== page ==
Owen Taylor still gets the same goosebumps walking under the archway, past the giant Casey at the Bat statue at Suplizio Field that he did when he was a kid.
Only now, Suplizio doesn't seem quite so enormous.
"It's a really weird feeling. Obviously four or five years ago I was playing high school ball here and I remember how excited I was every time walking into the stadium," Taylor said Tuesday, only a few hours before his first game back at Suplizio since 2014.
"I get that exact same feeling when I walk into it now just because of the memories I have and the memories I have watching games at Suplizio Field, watching my dad (Tony) coach and watching the guys play for the GJ Tigers that I looked up to as a kid.
"Now I get to walk out there as a professional baseball player in my hometown. It's pretty special."
Taylor, who was drafted by Toronto in 2014 out of high school, opted to go to college at the University of Kansas instead of signing, and said it's a decision he'd make again.
But after his senior season in 2018, he wasn't drafted again, and couldn't catch on as a free agent anywhere, so he finished up his sport management degree this past fall with his internship and realized he wanted one more shot.
"I was working with a lot of professional baseball players and I was evaluating these athletes and just got a spark in my heart that I could still compete with these guys," Taylor said.
He put his degree to work, making phone calls on behalf of his client — himself — to arrange a tryout. He reached out to Marc Gustafson, the Rockies' senior director of scouting operations, who agreed to take a look.
"I drove over to Denver and put everything I had into this one workout and it ended up working out in my favor," he said. "A year ago today I was sitting at home not knowing what I was going to do with my life. It's just a total flip and I'm so happy to keep playing the game."
Gustafson signed Taylor, who reported to Scottsdale, Arizona, and during the final days of extended spring training, the lists for Boise and Grand Junction were posted.
"I checked the Boise roster first and when I didn't see my name there, I peeked over at Grand Junction and saw my name and gave my mom (Shelly) a call. She was super excited," Taylor said. "We'd been talking about it but at the same time trying not to get our hopes up. It was definitely a relief and exciting when I saw my name on the GJ Rockies' roster."
The whole family was in attendance Tuesday night to see Taylor make his home debut as a pro ballplayer. His first game was Saturday in Ogden and he wasted no time, hitting the first pitch he saw over the fence for a two-run home run. It was the first home run of the season for the Rockies.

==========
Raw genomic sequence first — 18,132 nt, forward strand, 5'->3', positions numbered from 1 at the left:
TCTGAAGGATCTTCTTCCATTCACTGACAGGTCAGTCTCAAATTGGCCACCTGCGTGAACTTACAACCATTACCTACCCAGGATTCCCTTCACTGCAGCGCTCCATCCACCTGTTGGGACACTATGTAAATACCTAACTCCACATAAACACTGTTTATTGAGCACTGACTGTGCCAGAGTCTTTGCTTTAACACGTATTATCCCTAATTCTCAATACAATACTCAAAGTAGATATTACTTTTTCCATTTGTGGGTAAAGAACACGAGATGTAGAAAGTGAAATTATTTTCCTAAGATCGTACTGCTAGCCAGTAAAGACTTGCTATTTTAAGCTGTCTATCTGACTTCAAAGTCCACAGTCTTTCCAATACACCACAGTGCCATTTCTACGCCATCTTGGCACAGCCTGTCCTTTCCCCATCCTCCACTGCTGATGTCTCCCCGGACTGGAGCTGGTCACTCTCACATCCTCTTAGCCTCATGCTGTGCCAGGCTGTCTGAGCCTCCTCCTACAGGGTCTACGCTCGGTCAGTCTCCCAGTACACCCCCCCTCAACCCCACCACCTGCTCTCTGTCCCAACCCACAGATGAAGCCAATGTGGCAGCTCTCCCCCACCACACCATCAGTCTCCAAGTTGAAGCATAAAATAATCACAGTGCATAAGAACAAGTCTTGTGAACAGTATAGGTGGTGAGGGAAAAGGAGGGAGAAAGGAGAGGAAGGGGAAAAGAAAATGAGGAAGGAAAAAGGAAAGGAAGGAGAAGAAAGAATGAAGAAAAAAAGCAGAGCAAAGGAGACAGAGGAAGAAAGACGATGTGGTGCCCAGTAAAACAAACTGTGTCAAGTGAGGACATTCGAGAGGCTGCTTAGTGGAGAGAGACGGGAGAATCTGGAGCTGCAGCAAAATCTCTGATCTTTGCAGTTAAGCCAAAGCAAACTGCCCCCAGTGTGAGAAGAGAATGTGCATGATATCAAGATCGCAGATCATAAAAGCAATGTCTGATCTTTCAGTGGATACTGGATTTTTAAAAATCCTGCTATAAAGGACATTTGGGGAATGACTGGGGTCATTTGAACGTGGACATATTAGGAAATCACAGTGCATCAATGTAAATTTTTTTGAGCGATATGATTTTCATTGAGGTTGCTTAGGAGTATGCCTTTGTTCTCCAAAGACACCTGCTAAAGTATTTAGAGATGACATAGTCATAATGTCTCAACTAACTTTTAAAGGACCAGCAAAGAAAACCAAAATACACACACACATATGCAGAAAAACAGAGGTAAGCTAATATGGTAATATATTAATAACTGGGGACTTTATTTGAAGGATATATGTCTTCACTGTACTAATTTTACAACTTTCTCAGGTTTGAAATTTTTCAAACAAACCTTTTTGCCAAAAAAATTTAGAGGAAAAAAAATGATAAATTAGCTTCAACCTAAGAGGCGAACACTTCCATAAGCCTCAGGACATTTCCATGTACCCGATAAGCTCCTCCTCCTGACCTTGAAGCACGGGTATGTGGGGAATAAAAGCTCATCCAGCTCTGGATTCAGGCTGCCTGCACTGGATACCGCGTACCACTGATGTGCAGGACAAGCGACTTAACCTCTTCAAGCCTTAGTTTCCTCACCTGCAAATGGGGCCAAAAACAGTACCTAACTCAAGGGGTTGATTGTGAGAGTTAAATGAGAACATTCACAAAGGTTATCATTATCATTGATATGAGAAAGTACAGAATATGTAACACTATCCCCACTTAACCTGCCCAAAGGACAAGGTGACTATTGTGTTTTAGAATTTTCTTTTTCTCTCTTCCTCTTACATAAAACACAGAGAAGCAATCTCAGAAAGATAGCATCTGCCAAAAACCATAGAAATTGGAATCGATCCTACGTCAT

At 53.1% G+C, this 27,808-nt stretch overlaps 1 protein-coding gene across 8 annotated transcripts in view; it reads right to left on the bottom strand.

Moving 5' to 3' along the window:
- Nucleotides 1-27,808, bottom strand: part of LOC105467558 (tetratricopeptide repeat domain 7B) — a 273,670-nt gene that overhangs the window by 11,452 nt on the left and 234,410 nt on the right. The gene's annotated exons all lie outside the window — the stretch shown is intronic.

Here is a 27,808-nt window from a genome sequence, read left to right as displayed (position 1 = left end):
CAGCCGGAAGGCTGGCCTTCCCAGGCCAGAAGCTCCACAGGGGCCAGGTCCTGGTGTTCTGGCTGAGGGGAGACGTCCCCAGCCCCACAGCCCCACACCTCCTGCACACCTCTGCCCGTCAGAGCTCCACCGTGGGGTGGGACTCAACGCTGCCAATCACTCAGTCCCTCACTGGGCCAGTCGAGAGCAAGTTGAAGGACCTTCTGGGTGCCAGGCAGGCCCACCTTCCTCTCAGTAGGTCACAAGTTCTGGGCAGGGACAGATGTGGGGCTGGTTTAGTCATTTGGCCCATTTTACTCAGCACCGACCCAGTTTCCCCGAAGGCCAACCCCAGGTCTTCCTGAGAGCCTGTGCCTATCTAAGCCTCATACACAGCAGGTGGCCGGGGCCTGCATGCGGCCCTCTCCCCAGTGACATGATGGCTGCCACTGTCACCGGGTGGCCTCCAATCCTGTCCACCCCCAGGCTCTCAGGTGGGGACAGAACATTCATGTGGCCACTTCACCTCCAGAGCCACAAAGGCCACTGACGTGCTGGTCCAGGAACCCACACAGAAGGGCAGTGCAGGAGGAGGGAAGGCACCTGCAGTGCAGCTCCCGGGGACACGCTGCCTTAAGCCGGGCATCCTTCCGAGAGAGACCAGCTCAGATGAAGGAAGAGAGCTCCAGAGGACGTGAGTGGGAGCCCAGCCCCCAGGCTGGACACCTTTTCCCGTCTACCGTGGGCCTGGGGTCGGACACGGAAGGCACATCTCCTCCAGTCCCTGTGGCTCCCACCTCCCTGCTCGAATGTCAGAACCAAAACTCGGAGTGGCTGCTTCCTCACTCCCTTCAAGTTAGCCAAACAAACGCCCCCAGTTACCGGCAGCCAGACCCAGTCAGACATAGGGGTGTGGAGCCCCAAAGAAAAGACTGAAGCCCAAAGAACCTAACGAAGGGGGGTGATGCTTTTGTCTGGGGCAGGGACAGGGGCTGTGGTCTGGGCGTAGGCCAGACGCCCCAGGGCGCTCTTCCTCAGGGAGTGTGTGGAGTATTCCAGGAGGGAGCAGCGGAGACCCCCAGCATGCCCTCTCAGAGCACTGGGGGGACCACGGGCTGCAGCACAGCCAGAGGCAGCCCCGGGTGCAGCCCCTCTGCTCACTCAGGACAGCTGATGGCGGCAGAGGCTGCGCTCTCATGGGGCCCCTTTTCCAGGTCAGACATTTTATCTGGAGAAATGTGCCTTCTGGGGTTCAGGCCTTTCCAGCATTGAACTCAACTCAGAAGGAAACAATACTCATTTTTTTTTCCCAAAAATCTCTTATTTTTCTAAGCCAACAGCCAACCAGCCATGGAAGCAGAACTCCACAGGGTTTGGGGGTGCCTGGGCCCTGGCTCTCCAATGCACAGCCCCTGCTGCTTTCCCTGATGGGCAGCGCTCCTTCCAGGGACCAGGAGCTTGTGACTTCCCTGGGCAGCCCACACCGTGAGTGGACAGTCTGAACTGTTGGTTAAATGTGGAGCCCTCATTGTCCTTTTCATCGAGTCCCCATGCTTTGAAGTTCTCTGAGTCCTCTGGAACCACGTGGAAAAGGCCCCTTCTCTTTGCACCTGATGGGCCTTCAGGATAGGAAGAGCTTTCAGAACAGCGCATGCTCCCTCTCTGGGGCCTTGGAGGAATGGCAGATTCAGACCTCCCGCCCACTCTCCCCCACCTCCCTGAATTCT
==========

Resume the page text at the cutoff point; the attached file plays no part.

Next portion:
"It was a really good feeling, honestly," he said. "I went into my first game hoping to come through and get some momentum moving forward and I said I was going to look for my pitch and if it was there I was going to swing nice and easy and sure enough, I got a down-and-in fastball and let it fly a little bit. It was an awesome moment."
At Kansas, Taylor moved across the diamond from third to first base as a freshman, and the position stuck. A three-time Academic All-Big 12 player, he started 42 of 56 games as a senior, hitting eight doubles, six home runs and driving in 34 runs.
"It's special for him," GJ manager Jake Opitz said of Taylor's first professional hit. "Obviously the team needed it, too, but for him to get a first-ball fastball first professional at-bat of his career, hits a two-run homer, I was happy for him. It was a big moment for him and hopefully he can do it again (Tuesday) in front of his family and home crowd, hopefully he'll do something special.
"He's a big left-handed bat in the lineup."
Taylor's also learning how to catch, playing into the Rockies' belief that the more positions you can play, the better it is for the player and the club.
In his professional home debut, Taylor went 1 for 4 with two strikeouts. His one hit was a home run, which drove in the first run for the Rockies in a 7-5 loss to the Rocky Mountain Vibes.
Since he grew up on the diamond at Suplizio — his grandfather, Gene, owned Gene Taylor's Sporting Goods and the American Legion team named for him, and has his name emblazoned on one of the baseballs in Home Run Alley atop the outfield bleachers — Owen Taylor is lending his local knowledge to his new teammates, especially on how to play the outfield. He's reminded the outfielders about how the ball flies off the bat, that their first step needs to be back, and it's important to know how to play the ball off the left-field wall.
He can also give his teammates a personalized tour of town, and when they head to their host families' houses after the game, Taylor just points his car to home, since he's living with his parents.
"Best host family I've ever had," he said, grinning.
He grew up dreaming of playing for the Colorado Rockies, and when the Rookie team moved to Grand Junction, even wondered about starting his career in his own backyard. His perseverance paid off.
"It's definitely not the journey I pictured in my head getting drafted by the Blue Jays out of high school and making the decision to go to college," he said. "It's a decision I would never take back; I love what I did and loved the University of Kansas, and winding back up here so many years later, I never thought it would be like this.
"It's so special and special for my family. I wouldn't change a thing."